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Brand new with Follicular Lymphoma - hello!

JeaniNOW1's picture
JeaniNOW1
Posts: 14
Joined: Oct 2018

Just now I found this discussion board and it seems like a good one for me to get involved with.  Just had my first pair of chemo infusions (Rituxan and Bendamustine) on Oct 22-23 (first of six expected).  Not terribly eventful, other than severe constipation from the anti-nausea meds included with the "pre" meds that were infused.  (I didn't take any Zofran and didn't need it afterwards.)  Now nearly a week later I'm feeling quite well, better than I expected to feel.  I have a wonderful support system, lots of help from my sweet hubby.  Trying to drink lots of water and make sure to exercise.

At this point, mainly, I just wanted to introduce myself.  But I'm also wondering how much I need to isolate from some of my favorite groups and gatherings because of my expected low white cells.  This will surely be a challenge, facing the holidays!

Thanks,

Jeani

 

twowheels's picture
twowheels
Posts: 14
Joined: Jun 2017

Hello Jean. Glad to hear it's "not terribly eventful...". Members with your specific diagnosis will provide deeper insight into therapy and ramifications.

But I "may" be able to share some insight into ANC (absolute neutrophil count) and your concern w/neutropenia. I was tested weekly to monitor the precipitous ANC drops (different chemo ABVD) after each of my infusions.
A shot of Neulasta (Neupogen, Neupogen Pro. Zarxio) rocketed the numbers within 24hrs.

Do you have labwork (CBC w/Diff) scheduled before or between trtmts?
Are you receiving/prescribed one of the above "colony stimulating growth factors" which stimulates WBCs. (You'll feel it working :-)

If it's any assurance, my ANC measured ZERO (0.04) on day of 2nd trtmnt (which was then delayed).

After that, Onc began monitoring my ANC weekly.  I took/required only 2 (staggered) of the prescribed 5 injections between each trtmnt (14 days). While I remained concious of my surroundings, avoiding people coughing/sneezing, shaking hands and buffet style meals, I had plenty of socializing with family and friends at BBQ's and Weddings.

All the best

 

 

 

 

 

JeaniNOW1's picture
JeaniNOW1
Posts: 14
Joined: Oct 2018

Hi Twowheels!  Thanks for your comments!  Note that I edited my original post to explain that I didn't take any of the Zofran pills, following chemo - only had it in my system from the "pre" meds in the infusions.  I do find that an occasional .5mg of Ativan also fights nausea, and it helps me sleep besides, but nausea really hasn't been much of an issue.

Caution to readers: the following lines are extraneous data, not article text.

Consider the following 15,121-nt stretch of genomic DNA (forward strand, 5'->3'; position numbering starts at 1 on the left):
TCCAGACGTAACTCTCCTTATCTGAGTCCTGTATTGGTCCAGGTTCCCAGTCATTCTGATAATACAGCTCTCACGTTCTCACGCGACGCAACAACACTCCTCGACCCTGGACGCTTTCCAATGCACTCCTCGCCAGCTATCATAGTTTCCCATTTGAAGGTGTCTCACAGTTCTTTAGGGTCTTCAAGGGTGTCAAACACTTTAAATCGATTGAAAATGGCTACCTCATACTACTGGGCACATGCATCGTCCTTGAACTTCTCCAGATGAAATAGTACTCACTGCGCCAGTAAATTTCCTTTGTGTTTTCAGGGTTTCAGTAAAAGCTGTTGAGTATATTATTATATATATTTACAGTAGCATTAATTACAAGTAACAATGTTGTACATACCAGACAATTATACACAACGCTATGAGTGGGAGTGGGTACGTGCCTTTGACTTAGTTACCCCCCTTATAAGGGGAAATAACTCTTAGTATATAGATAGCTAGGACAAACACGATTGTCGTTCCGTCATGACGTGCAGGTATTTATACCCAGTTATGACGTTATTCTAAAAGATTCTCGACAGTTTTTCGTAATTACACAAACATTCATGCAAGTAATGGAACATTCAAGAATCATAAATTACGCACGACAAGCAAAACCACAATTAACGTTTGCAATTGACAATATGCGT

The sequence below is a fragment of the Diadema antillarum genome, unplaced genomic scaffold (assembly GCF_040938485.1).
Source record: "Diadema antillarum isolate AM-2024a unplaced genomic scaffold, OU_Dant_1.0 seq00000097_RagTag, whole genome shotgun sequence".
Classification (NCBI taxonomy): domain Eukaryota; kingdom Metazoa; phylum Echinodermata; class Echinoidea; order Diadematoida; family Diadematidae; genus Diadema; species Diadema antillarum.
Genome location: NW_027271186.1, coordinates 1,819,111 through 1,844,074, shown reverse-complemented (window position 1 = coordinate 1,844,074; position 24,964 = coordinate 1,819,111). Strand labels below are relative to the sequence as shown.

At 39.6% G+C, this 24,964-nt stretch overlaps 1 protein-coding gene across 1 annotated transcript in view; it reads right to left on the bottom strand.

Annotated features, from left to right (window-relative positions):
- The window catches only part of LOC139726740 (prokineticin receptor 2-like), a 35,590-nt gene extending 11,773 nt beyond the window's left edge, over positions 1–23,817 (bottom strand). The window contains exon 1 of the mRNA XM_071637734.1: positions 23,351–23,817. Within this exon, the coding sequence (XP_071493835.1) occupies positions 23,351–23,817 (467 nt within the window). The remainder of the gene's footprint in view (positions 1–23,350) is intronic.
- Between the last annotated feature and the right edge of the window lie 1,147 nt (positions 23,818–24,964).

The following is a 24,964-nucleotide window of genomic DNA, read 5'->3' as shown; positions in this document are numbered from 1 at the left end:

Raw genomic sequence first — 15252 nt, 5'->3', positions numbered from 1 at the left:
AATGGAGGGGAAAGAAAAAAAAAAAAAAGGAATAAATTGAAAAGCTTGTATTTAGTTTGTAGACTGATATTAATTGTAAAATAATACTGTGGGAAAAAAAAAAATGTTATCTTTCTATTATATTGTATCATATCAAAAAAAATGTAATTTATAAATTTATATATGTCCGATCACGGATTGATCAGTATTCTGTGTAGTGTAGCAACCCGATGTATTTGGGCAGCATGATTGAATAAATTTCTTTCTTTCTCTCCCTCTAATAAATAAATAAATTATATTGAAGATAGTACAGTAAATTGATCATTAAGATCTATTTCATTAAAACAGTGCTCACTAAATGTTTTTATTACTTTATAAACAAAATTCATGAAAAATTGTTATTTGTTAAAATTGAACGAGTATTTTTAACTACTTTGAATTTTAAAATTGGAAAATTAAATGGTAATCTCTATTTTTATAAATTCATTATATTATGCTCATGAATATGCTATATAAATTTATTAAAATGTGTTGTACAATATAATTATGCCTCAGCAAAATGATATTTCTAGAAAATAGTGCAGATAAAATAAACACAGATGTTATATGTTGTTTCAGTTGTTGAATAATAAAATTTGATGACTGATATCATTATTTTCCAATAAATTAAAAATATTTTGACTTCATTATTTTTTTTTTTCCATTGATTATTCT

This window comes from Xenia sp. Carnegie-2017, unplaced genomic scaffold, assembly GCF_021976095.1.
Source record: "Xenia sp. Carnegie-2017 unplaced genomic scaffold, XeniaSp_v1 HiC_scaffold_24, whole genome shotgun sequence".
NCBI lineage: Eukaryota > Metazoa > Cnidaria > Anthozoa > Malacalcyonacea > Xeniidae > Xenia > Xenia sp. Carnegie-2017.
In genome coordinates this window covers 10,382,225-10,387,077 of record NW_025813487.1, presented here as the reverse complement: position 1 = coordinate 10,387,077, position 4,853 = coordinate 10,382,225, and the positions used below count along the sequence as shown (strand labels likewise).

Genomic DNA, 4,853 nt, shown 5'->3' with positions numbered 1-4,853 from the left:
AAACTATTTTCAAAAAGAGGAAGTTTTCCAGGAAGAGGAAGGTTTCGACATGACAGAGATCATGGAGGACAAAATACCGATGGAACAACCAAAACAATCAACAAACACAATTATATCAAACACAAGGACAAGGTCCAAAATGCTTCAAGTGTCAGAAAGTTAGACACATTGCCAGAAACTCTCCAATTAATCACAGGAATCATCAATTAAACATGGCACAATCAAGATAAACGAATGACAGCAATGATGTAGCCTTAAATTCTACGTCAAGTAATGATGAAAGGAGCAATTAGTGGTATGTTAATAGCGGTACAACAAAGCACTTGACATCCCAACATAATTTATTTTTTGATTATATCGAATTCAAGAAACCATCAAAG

I'm curious about Neulasta.  A relative of mine was given that because she got a couple UTIs while on chemo, and the Neulasta helped her after those.  It has not been mentioned in my case, and I'll ask when I meet with the Cancer Center team this Weds.  The first blood labs that I believe are scheduled will be right before my second treatment in mid-November, so in the meantime I'll have no idea how low my white cells may have gone.

Jeani

 

po18guy
Posts: 910
Joined: Nov 2011

Sorry that you have to join! B-R is seemingly the new gold standard in follicular treatment. And, it is better tolerated than many older regimens - once any infusion reactions are controlled. As to the anti-emetics, I pretty much traveled with Zofran at the ready. As to the constipation that the anti-emetics cause, you may be able to kill two birds with one stone here. I did not have B-R, but did have several other drugs that caused nausea.

Tiring of the constipation, I stopped the Zofran at one point and my body had apparently become acclimated to the drugs, as I did not have nausea. However, at the first sign of nausea, I popped a tab of Zofran under my tongue, nitroglycerine-like, and let it melt. The nausea dissipated and went away completely within a few minutes.

Your kidneys need lots of flushing, so water is the natural choice. However, there are flavored drink mixes that are sweetened with such as sorbitol, mannitol, erythritol, etc. These are naturally occurring "sugar alcohols" and while they add sweetness, they carry little to no sugar or calories. The big plus for those suffering from constipation: they cause a concentration of water in the colon, thus naturally relieving much of the constipation.

Crystal Light, Hawaiian Punch and other sugar-free powdered drink mixes have them. This was very good news for me, as it got rather boring pouring down gallons of unflavored water. You might give them a try.  

And again, welcome!

JeaniNOW1's picture
JeaniNOW1
Posts: 14
Joined: Oct 2018

Hi Po18guy.  Thanks for the info!  I'll keep those drinks in mind for when I get too tired of W A T E R ... right now a sweet taste in my drink does not appeal much to me, but that may well change!  I've considered adding a bit of lemon and stevia to my water... that might appeal more than the sweet powdered drinks.

All of this is brand new - got kind of blind-sided with this diagnosis - so I have a lot to learn about how best to navigate my way during the coming months.  Any and all tips are valued!

Jeani

Max Former Hodgkins Stage 3's picture
Max Former Hodg...
Posts: 3074
Joined: May 2012

Welcome to you, Jeani.

It sound like your a quick study, and already conversant in undergoing therapy. As Po mentioned, B&R does seem to be replacing the standard R-CHOP for follicular for first-line. It has been the preferred treatment for follicular second-line for a while now.  Follicular is very indolent, slow-moving -- a lazy cancer.  But it is not technically curable, although it is almost always easily controlled. Many people with it go straight in to complete remission for many years, some forever.  Some oncoloogists put their follicular patients on long-term maintenance after successful first-line, even in remission.